Exploring Inquiry Learning:
An EngageCSEdu Author
and a User Discuss POGIL
by Clifton Kussmaul, Muhlenberg College,
Bo Brinkman, Miami University and
Beth A. Quinn, University of Colorado-Boulder - NCWIT
When structured well, collabora- tive learning can build computer science (CS) knowledge while
growing a more inclusive student commu-
nity [ 1, 2]. In this issue, we explore a specific
kind of collaborative learning—POGIL—
Process-Oriented Guided Inquiry Learning.
As the developers of POGIL in CS describe
it, in POGIL
POGIL can also help dispel the per-
sistent stereotype of the lone coder that
can turn off some students from computer
science. Instead, through POGIL, students
experience computer science as a collabo-
rative, active, problem-solving activity.
In this article, Clif Kussmaul, a contributor of several POGIL assignments
to the EngageCSEdu collection and a
lead researcher in POGIL in computer
science, and Bo Brinkman, a computer
science faculty member who is newly
implementing POGIL in his introductory
courses, share how they discovered the
technique and offer tips for effectively
using it in computer science classrooms.
The conversation is facilitated by Beth
Quinn, Director of NCWIT’s EngageCSEdu
project. The interview has been edited for
clarity and length.
How did you start using POGIL
in your classes?
Clif: I had a mentor years ago who was
doing POGIL before it was called POGIL.
He kept talking about how he didn’t
give lectures. I thought, “Yeah, okay, that
sounds kind of interesting,” but he was
a chemist. It wasn’t until 2009 at ASEE,
the American Society for Engineering
Education conference, that I attended a
workshop on POGIL. The “ah-ha moment”
for me was when I started writing questions about for loops and realized that
it might really help students understand
something that they struggled with every
semester. Later that year, I was on sabbatical in India and teaching a new course,
and thought this was my best chance to
try it. It worked remarkably well. I was
really surprised by how engaged the
students were and how much interaction
and discussion there was. I came back to
the US and wrote my first NSF grant to
develop POGIL in computer science.
At this point, I use POGIL in nearly all
my courses and especially in the introductory courses I teach regularly, since I’ve
had more time to develop and refine those
materials. In some courses, two days out
of three will be POGIL, and maybe one day
out of three in other courses. But it’s pretty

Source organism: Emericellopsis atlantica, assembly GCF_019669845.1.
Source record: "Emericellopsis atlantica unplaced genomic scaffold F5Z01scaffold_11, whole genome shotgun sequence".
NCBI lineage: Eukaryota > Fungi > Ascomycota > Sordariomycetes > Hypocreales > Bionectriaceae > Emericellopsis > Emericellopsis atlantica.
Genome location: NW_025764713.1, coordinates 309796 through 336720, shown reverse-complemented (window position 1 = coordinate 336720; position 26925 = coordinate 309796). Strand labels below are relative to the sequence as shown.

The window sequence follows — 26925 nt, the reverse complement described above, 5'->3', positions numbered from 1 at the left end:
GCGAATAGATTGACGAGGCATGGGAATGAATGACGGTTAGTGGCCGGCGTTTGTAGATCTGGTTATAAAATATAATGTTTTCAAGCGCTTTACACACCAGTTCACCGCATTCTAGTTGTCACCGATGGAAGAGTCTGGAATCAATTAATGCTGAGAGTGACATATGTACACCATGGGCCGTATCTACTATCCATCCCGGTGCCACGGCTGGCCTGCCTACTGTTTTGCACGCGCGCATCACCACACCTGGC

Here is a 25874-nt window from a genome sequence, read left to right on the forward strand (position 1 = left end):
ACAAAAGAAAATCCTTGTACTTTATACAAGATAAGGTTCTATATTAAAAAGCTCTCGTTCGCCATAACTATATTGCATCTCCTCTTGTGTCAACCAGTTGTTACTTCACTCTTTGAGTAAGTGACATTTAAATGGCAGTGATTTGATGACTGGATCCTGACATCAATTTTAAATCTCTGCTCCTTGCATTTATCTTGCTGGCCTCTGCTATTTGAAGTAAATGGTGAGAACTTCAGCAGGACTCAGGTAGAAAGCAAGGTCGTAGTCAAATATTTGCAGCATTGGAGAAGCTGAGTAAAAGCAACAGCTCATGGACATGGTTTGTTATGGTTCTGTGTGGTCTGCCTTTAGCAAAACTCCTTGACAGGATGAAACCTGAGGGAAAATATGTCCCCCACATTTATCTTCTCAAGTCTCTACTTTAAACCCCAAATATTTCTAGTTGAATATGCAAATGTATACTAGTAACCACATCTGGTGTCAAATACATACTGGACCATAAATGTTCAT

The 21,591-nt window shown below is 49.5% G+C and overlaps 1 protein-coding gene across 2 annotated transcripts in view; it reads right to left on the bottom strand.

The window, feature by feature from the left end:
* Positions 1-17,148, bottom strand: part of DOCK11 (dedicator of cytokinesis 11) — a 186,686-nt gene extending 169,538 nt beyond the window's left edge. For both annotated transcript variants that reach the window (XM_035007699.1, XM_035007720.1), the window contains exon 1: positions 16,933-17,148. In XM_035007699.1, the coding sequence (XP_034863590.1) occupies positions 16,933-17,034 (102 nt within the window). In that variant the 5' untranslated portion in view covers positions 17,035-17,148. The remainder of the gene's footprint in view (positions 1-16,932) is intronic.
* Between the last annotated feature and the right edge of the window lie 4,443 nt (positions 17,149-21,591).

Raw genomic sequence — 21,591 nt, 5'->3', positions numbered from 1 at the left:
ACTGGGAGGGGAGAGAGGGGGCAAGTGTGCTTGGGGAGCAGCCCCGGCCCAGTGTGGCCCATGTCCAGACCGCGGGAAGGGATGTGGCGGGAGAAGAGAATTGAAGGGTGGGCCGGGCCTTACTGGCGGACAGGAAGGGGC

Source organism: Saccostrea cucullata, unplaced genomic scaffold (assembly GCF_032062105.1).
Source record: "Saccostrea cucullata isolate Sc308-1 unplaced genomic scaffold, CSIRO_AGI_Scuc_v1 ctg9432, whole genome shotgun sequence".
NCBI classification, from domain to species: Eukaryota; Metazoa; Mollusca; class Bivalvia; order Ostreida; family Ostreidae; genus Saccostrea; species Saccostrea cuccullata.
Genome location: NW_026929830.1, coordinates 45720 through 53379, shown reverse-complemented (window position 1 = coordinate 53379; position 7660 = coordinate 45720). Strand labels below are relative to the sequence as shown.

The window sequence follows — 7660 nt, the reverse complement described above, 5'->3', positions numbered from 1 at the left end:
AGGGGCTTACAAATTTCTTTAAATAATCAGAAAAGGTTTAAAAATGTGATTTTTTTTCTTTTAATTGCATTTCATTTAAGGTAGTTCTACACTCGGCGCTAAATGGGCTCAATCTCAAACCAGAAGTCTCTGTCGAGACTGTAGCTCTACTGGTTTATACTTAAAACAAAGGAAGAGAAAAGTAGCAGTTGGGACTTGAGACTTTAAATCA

much always there.
Bo: I got interested in POGIL about four
years ago when I saw a talk at SIGCSE.
But I had never found the time to do it
until two years ago. I was asked to par-
ticipate in a faculty learning community
at my institution that was charged with
reforming the way we teach in STEM, and
specifically with exploring how we might
use active and inquiry-based learning.
There were a lot of naysayers, especially
of inquiry-based learning. People were
saying, “I tried this and there’s no evidence
that it works.” So, I was unclear whether
inquiry-based learning was a good idea.
What won me over was an unrelated work-
shop from Clif and his collaborators. They
conducted most of the workshop in POGIL,
and when I experienced learning in that
mode, I really saw its potential.
I started taking a couple of Clif’s
assignments—just once or twice across
the semester—and sticking them in to see
how the students reacted. The students
loved them! This semester is the first time
I’ve done one POGIL every week in my
Foundations of Computing course (a CS0
course). Recently, I had a student stop me
to say that she was learning a lot from the
labs and it was her favorite thing about the
course. This is a big class! The lecture is a
hundred students—which for me is big—so
to have a student bring that out is a good
sign. When I’ve done them in previous
semesters and asked students at the end
of the semester which lab sections were
the best ones, the POGIL sessions were
An Example POGIL
Assignment in EngageCSEdu
Beth: One of the POGIL assignments you
have in the EngageCSEdu collection, Clif, is
called, Searching in Hi-Lo [ 7]. Tell us about
how it works.
Clif: Yes, this is something I was doing
pre-POGIL. Then, I realized it would work
even better with POGIL. It’s an activity that
I typically do the first day of class of CS1.